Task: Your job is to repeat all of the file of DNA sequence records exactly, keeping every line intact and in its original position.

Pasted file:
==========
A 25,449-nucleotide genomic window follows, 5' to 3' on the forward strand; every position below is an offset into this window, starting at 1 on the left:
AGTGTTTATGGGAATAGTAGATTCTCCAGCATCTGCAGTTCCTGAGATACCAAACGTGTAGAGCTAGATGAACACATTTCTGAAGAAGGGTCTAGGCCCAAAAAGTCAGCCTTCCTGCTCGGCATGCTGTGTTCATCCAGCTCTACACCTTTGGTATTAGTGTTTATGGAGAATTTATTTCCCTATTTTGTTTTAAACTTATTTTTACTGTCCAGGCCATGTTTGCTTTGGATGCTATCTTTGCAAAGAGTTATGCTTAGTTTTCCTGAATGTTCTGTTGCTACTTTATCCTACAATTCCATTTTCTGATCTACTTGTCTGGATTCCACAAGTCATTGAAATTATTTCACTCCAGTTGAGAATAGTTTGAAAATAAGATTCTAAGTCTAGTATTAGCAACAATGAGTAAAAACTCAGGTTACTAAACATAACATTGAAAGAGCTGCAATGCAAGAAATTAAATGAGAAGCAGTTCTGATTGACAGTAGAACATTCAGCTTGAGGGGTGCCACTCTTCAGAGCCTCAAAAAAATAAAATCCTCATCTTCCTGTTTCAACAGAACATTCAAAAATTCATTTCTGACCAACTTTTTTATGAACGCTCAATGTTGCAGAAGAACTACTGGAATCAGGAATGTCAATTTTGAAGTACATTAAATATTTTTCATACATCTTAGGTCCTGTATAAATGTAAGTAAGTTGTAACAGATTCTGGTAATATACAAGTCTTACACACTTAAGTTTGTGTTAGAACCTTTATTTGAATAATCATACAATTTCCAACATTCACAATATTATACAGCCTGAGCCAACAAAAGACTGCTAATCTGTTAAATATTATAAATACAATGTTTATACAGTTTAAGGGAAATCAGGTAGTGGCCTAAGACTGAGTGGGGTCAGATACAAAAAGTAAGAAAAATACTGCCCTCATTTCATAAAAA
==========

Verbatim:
A 25,449-nucleotide genomic window follows, 5' to 3' on the forward strand; every position below is an offset into this window, starting at 1 on the left:
AGTGTTTATGGGAATAGTAGATTCTCCAGCATCTGCAGTTCCTGAGATACCAAACGTGTAGAGCTAGATGAACACATTTCTGAAGAAGGGTCTAGGCCCAAAAAGTCAGCCTTCCTGCTCGGCATGCTGTGTTCATCCAGCTCTACACCTTTGGTATTAGTGTTTATGGAGAATTTATTTCCCTATTTTGTTTTAAACTTATTTTTACTGTCCAGGCCATGTTTGCTTTGGATGCTATCTTTGCAAAGAGTTATGCTTAGTTTTCCTGAATGTTCTGTTGCTACTTTATCCTACAATTCCATTTTCTGATCTACTTGTCTGGATTCCACAAGTCATTGAAATTATTTCACTCCAGTTGAGAATAGTTTGAAAATAAGATTCTAAGTCTAGTATTAGCAACAATGAGTAAAAACTCAGGTTACTAAACATAACATTGAAAGAGCTGCAATGCAAGAAATTAAATGAGAAGCAGTTCTGATTGACAGTAGAACATTCAGCTTGAGGGGTGCCACTCTTCAGAGCCTCAAAAAAATAAAATCCTCATCTTCCTGTTTCAACAGAACATTCAAAAATTCATTTCTGACCAACTTTTTTATGAACGCTCAATGTTGCAGAAGAACTACTGGAATCAGGAATGTCAATTTTGAAGTACATTAAATATTTTTCATACATCTTAGGTCCTGTATAAATGTAAGTAAGTTGTAACAGATTCTGGTAATATACAAGTCTTACACACTTAAGTTTGTGTTAGAACCTTTATTTGAATAATCATACAATTTCCAACATTCACAATATTATACAGCCTGAGCCAACAAAAGACTGCTAATCTGTTAAATATTATAAATACAATGTTTATACAGTTTAAGGGAAATCAGGTAGTGGCCTAAGACTGAGTGGGGTCAGATACAAAAAGTAAGAAAAATACTGCCCTCATTTCATAAAAA